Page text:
Many gamers still consider A Link to the Past to the be the apex of the 16-bit era of gaming and a title that still holds up as a polished accomplishment in the medium. There are some challenging, brilliant bosses in Link to the Past that are so well-developed that their designs would be forever echoed in future Zelda games to come. And then there’s Moldorm. Moldorm feels in the right place in terms of a 16-bit era Zelda boss. He’s a snake-like enemy that requires Link to hit his tail repeatedly, with the boss’ movements getting faster each time. That’s not spoiling anything because it’s beyond clear where Moldorm’s flashing weak point is located. It doesn’t help that this foe is all defense without any real attacks to boast. The real threat here are holes in the ground. The updated version of Moldorm that appears in A Link Between Worlds at least increases its size and takes on a slightly more difficult approach. This still ends up feeling like fighting an enemy to unlock a weapon chest and not a dungeon boss.
10. Big Green Chu Chu (The Minish Cap)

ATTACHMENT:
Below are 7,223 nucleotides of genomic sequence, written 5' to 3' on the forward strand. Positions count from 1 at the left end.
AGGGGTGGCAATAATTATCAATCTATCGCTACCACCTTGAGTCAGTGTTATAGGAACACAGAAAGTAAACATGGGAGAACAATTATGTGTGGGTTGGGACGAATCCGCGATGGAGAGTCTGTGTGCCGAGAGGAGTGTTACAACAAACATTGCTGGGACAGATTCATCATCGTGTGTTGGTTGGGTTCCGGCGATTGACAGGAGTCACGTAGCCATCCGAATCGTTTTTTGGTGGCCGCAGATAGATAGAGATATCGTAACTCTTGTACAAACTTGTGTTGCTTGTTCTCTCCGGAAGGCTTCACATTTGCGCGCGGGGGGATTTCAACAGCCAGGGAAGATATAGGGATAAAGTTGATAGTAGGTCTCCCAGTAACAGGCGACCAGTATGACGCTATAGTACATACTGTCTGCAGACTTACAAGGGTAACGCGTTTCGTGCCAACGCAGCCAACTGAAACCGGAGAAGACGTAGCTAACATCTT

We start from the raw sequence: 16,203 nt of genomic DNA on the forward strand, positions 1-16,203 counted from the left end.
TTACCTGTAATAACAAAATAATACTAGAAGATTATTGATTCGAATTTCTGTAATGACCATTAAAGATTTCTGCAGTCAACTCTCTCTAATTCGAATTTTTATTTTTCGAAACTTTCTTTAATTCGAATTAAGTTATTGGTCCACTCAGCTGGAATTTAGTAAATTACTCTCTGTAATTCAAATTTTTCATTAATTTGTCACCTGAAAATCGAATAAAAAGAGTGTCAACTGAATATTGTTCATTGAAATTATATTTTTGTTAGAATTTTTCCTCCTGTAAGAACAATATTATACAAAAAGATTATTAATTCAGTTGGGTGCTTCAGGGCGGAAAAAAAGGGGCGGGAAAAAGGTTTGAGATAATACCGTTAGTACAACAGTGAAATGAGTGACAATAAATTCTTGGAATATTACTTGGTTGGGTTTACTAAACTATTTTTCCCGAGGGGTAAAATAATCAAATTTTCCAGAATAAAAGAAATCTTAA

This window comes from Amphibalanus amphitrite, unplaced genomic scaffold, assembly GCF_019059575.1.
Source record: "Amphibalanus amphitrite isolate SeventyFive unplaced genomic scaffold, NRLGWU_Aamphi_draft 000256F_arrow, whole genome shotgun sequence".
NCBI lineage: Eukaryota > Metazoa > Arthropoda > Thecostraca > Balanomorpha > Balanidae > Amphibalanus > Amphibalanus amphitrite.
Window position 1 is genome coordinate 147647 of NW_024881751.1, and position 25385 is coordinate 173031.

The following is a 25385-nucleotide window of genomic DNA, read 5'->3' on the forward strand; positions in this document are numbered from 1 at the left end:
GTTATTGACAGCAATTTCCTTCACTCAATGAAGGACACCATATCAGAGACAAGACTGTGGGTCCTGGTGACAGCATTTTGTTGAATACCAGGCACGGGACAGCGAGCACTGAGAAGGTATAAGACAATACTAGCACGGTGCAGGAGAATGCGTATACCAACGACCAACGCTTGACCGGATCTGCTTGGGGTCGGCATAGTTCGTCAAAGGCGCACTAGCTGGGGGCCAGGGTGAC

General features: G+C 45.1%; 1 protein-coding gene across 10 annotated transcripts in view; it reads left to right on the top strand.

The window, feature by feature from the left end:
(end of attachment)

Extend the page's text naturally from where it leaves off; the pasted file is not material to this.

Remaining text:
When Capcom announced that they’d be working alongside Nintendo for the Game Boy Advance title, The Legend of Zelda: The Minish Cap (as well as Four Swords, plus, the earlier Oracle games), gamers had plenty of reasons to get excited. While the Capcom and Nintendo collaborations are mostly a triumph, certainly bosses like Big Green Chu Chu (and Octorok, who is much of the same) feel like the team just wanted to go home early one night. It’s already been pointed out how much of a letdown it is when a boss just ends up being a gigantic version of an enemy. But in Big Green Chu Chu’s case, at least choose a strong enemy! This boss is pretty much begging to be attacked and the ultimate sub. He’s practically a giant punching bag for Link to work out some aggression on. It would have been better if Capcom just dropped Boomer Kuwanger in as the boss instead.
9. Fraaz (Spirit Tracks)
Spirit Tracks is one of the lesser-played Zelda titles, but both it and Phantom Hourglass are standout additions to Zelda’s handheld library. Fraaz’s whole thing revolves around “icy fire,” a concept that makes less sense the more it’s thought about. The most frustrating thing about Fraaz is that a lot of this fight comes down to boomerang aiming mechanics. Link needs to move the flame from torches into Fraaz’s direction, which can sometimes be a handful. Then, a similar tactic is applied, but with there now being two versions of Fraaz, representing both fire and ice. This battle goes back and forth as Link has to repeatedly makes opposite attract to end this boss’ icy rule. It’s not an entirely unpleasant battle, just one that’s held back by struggling gameplay mechanics and a repetitive strategy. Also, not going to ask any questions here, but Fraaz seems to be the abandoned lovechild of an octorok and keese’s torrid love affair together (this is not a good thing).